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Don’t close the window of recovery on yourself, OCD can be a chameleon but it shouldn’t be left unchallenged. For some people, the symptoms can remain unchanged, but for others it is not uncommon that over time there may be changes to the type of OCD that becomes overwhelming. The intensity and frequency can change too, especially if untreated, with the severity increasing during times of stress.

Anxiety is a driving force behind OCD, so not getting anxious over the thoughts can help in reducing it. Most people can learn to stop performing their compulsive rituals and to decrease the intensity of their obsessional thoughts through Cognitive Behavioural Therapy (CBT). CBT is a form of therapy that focuses on the problems a person has in the here and now and helps them explore and understand alternative ways of thinking (the cognitive approach) and to challenge their beliefs through behavioural exercises. Even simple things like writing the positives in your life, or adjusting breathing and relieving muscle tension to calm your mind and body can form a grounding technique.

Mindfulness techniques alongside CBT can be an effective method because perhaps a maladaptive method to help scrupulosity is by attempting to suppress thoughts, but not accepting these unwanted inner experiences can lead into a downwards spiral of control. Rather than focusing on the thoughts or the ability to stop them, acknowledge them in the sense that it brings you to challenge yourself. This can be done through adhkar (words of remembrance) and by practicing daily affirmations/self-challenging dialogue aloud e.g. ‘My thoughts are just thoughts and hold no power over me unless I give them power’, ‘I put my trust and faith in Allah’s Mercy and Forgiveness’, ‘There is no Power or Might except with Allah’.

When unwanted thoughts or fears take hold, do your best to not panic or over analyse it. Keeping calm and unconcerned is best because these thoughts or images cannot hurt you, not really. Allah knows you best, even better than we know ourselves.

If you still feel helpless while confronting, pray to Allah using the duaa (supplication) of Prophet Ayub (Peace be upon him):

“And (remember) Ayub (Job), when he cried to his Lord: Verily, distress has seized me, and You are the Most Merciful of all those who show mercy” ~ Qur’an 21:83

Doubt is another characteristic of the OCD sufferer – the French once called OCD ‘la folie de doute’ which translates to ‘the doubting disease’. This is because it can help to feed most obsessive and compulsive behaviour, and it is this inability to live with doubt and uncertainty that drives OCD.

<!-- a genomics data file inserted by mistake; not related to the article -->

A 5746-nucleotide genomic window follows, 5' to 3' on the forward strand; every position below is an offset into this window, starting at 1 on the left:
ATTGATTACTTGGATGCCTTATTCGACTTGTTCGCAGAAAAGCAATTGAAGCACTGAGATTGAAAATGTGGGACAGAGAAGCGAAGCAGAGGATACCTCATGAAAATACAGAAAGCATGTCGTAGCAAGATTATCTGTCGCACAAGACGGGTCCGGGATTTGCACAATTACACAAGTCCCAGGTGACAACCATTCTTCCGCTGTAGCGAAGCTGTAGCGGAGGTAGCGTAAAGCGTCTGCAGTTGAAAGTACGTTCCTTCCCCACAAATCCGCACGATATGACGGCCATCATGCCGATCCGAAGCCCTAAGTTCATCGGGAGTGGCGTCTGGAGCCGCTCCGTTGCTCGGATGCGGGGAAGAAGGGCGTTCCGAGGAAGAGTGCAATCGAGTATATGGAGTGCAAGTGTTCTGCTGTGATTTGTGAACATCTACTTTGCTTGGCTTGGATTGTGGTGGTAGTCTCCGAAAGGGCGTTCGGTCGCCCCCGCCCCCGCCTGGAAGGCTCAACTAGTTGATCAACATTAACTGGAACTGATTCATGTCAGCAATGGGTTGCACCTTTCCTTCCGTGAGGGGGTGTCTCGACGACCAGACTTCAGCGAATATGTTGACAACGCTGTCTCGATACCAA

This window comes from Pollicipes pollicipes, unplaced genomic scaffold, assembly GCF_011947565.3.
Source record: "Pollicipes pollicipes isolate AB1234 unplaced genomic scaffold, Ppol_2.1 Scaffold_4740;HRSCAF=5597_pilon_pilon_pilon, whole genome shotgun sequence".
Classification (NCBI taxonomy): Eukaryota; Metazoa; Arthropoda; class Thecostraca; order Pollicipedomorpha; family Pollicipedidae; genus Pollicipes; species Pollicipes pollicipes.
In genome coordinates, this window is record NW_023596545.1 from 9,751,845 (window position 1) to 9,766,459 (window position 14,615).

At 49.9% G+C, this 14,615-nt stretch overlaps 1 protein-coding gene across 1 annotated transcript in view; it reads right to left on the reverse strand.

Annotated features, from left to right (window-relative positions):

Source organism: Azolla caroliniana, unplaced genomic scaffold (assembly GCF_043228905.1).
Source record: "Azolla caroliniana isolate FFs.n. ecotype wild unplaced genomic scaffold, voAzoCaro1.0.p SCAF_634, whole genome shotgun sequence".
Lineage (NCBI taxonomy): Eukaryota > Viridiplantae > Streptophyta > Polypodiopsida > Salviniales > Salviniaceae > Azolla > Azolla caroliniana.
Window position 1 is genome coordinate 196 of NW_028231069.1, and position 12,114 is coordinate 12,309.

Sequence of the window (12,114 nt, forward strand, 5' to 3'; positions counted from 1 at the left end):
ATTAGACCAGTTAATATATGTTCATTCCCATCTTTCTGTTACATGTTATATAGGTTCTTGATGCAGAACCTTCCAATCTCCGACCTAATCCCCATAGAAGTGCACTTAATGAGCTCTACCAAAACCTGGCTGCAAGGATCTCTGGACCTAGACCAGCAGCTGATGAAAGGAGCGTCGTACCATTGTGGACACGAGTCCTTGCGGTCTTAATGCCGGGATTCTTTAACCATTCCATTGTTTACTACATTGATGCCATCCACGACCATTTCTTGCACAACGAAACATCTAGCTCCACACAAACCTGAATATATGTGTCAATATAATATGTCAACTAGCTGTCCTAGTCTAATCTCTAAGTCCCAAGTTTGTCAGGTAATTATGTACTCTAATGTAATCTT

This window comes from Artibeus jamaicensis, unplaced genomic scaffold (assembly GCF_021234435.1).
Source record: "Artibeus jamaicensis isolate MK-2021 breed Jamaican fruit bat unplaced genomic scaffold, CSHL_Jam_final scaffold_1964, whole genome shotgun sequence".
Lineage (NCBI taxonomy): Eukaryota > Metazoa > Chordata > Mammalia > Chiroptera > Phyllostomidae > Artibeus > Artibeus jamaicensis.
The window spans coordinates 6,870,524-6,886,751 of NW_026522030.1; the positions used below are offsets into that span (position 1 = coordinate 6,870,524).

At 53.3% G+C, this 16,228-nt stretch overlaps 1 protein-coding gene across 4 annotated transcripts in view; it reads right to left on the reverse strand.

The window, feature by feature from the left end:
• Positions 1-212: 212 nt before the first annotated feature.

In Islam, we are encouraged to seek knowledge as well as to leave what we doubt,

“Leave that which makes you doubt for that which does not make you doubt, for truth leads to reassurance and lies lead to uncertainty.” ~ At-Tirmidhi

Remember, Allah wants us to enjoin a balanced approach, the middle path– balancing the duties of religion and the worldly life bi’ithnillah (with the permission of Allah), and reassure yourself of His infinite Mercy and Forgiveness.

“Some of the companions of the Messenger of Allah (Peace be upon him) came to the Prophet (peace and blessings of Allah be upon him) and said to him, ‘We find in ourselves thoughts that are too terrible to speak of.’ He said, ‘Are you really having such thoughts?’ They said, ‘Yes.’ He said, ‘That is a clear sign of faith.’” ~ Sahih Muslim

Al-Nawawi said in his commentary on this hadith: “The Prophet’s words, ‘That is a clear sign of faith’ means, the fact that we think of these waswaas as something terrible is a clear sign of faith, for if you dare not utter it and you are so afraid of it and of speaking of it, let alone believing it, this is the sign of one who has achieved perfect faith and who is free of doubt.

It can be hard when you feel stuck but reaching out to help yourself is the first step, and of course Inspirited Minds is here to give a helping hand too. Got any remedies of your own to share? Let us know and use our hashtag #FreakyFeels

Hamida Moulvi

Hamida Moulvi

Hamida has a BSc (Hons) Psychology degree, having studied modules concerning Emotions and Mental Health. She is passionate about giving back to the community as it is important to benefit others - every little helps, in inspiring changes and raising awareness, especially within Muslim communities where many cultures can believe mental health isn't a real problem. She has a love for the way Islam guides, inspires and heals (HasbunAllahu w ni'mal wakeel) and is also interested in languages, being multilingual. She believes words have a powerful impact whether that be in written or spoken form, and that we are all here to learn, implement and share so helping write articles would achieve this also.


  • Bacha Shareef says:

    I have been in severe ocd,too many medicines and helps but no any improvements.I run away from reality.

    • Meanha says:

      A’slaamualaykum Bacha, we are sorry to hear of the problems you are facing. Have you considered getting any counselling? Please do get in contact via our get help page, and a member of our support team will get back to you ASAP. In the mean time, take comfort in knowing that we believe in you and are praying for your hardships to ease, Ameen!

  • Mehenaz says:

    i had also suffering from scrupulosity for 6yr .taking madicine bt cant reduce it .i feel so hopeless .i am fighting with my thought ,feeling so depressed even now ..

  • Sifat says:

    I am suffering from this since childhood i didn’t know about this but know i came to know about OCD and when i read its symptoms i think i have it don’t know what to do please help!!

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